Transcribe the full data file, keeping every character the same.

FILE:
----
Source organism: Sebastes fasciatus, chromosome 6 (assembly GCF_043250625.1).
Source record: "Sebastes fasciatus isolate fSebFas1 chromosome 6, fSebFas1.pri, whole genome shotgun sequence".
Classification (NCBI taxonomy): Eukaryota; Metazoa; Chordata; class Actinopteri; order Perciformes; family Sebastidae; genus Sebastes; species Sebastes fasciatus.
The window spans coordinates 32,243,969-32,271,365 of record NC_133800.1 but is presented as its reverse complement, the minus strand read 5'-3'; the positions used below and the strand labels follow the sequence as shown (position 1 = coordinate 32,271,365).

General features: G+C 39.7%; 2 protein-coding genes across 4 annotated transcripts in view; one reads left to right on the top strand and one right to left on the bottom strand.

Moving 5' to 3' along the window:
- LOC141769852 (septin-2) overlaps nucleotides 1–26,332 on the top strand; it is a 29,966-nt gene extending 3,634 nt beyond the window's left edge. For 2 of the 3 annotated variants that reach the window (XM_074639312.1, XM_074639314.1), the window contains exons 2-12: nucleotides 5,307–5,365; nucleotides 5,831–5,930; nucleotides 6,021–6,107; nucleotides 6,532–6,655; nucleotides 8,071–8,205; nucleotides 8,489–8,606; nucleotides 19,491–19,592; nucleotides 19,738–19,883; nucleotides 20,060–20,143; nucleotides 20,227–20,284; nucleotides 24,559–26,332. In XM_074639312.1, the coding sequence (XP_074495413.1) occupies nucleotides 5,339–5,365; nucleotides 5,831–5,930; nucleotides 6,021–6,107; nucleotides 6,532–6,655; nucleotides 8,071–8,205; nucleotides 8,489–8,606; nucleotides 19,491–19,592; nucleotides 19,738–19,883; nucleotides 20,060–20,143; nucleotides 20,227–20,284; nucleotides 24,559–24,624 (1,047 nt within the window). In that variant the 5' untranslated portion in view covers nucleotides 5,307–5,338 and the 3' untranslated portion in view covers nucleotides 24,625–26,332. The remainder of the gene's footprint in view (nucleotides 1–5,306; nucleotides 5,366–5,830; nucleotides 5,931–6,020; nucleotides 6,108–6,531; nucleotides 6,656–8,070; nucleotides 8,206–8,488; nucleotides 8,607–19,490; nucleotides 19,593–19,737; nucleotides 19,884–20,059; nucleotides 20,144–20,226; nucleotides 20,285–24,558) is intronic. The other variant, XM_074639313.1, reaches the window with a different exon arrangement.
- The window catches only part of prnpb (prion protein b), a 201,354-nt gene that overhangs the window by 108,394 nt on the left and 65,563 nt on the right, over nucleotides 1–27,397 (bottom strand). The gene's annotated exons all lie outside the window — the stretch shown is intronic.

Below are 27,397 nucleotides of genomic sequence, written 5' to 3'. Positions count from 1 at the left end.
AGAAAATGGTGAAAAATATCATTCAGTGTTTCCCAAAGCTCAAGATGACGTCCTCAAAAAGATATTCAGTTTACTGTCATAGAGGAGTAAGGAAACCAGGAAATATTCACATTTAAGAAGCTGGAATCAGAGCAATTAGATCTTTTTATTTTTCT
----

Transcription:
Source organism: Sebastes fasciatus, chromosome 6 (assembly GCF_043250625.1).
Source record: "Sebastes fasciatus isolate fSebFas1 chromosome 6, fSebFas1.pri, whole genome shotgun sequence".
Classification (NCBI taxonomy): Eukaryota; Metazoa; Chordata; class Actinopteri; order Perciformes; family Sebastidae; genus Sebastes; species Sebastes fasciatus.
The window spans coordinates 32,243,969-32,271,365 of record NC_133800.1 but is presented as its reverse complement, the minus strand read 5'-3'; the positions used below and the strand labels follow the sequence as shown (position 1 = coordinate 32,271,365).

General features: G+C 39.7%; 2 protein-coding genes across 4 annotated transcripts in view; one reads left to right on the top strand and one right to left on the bottom strand.

Moving 5' to 3' along the window:
- LOC141769852 (septin-2) overlaps nucleotides 1–26,332 on the top strand; it is a 29,966-nt gene extending 3,634 nt beyond the window's left edge. For 2 of the 3 annotated variants that reach the window (XM_074639312.1, XM_074639314.1), the window contains exons 2-12: nucleotides 5,307–5,365; nucleotides 5,831–5,930; nucleotides 6,021–6,107; nucleotides 6,532–6,655; nucleotides 8,071–8,205; nucleotides 8,489–8,606; nucleotides 19,491–19,592; nucleotides 19,738–19,883; nucleotides 20,060–20,143; nucleotides 20,227–20,284; nucleotides 24,559–26,332. In XM_074639312.1, the coding sequence (XP_074495413.1) occupies nucleotides 5,339–5,365; nucleotides 5,831–5,930; nucleotides 6,021–6,107; nucleotides 6,532–6,655; nucleotides 8,071–8,205; nucleotides 8,489–8,606; nucleotides 19,491–19,592; nucleotides 19,738–19,883; nucleotides 20,060–20,143; nucleotides 20,227–20,284; nucleotides 24,559–24,624 (1,047 nt within the window). In that variant the 5' untranslated portion in view covers nucleotides 5,307–5,338 and the 3' untranslated portion in view covers nucleotides 24,625–26,332. The remainder of the gene's footprint in view (nucleotides 1–5,306; nucleotides 5,366–5,830; nucleotides 5,931–6,020; nucleotides 6,108–6,531; nucleotides 6,656–8,070; nucleotides 8,206–8,488; nucleotides 8,607–19,490; nucleotides 19,593–19,737; nucleotides 19,884–20,059; nucleotides 20,144–20,226; nucleotides 20,285–24,558) is intronic. The other variant, XM_074639313.1, reaches the window with a different exon arrangement.
- The window catches only part of prnpb (prion protein b), a 201,354-nt gene that overhangs the window by 108,394 nt on the left and 65,563 nt on the right, over nucleotides 1–27,397 (bottom strand). The gene's annotated exons all lie outside the window — the stretch shown is intronic.

Below are 27,397 nucleotides of genomic sequence, written 5' to 3'. Positions count from 1 at the left end.
AGAAAATGGTGAAAAATATCATTCAGTGTTTCCCAAAGCTCAAGATGACGTCCTCAAAAAGATATTCAGTTTACTGTCATAGAGGAGTAAGGAAACCAGGAAATATTCACATTTAAGAAGCTGGAATCAGAGCAATTAGATCTTTTTATTTTTCT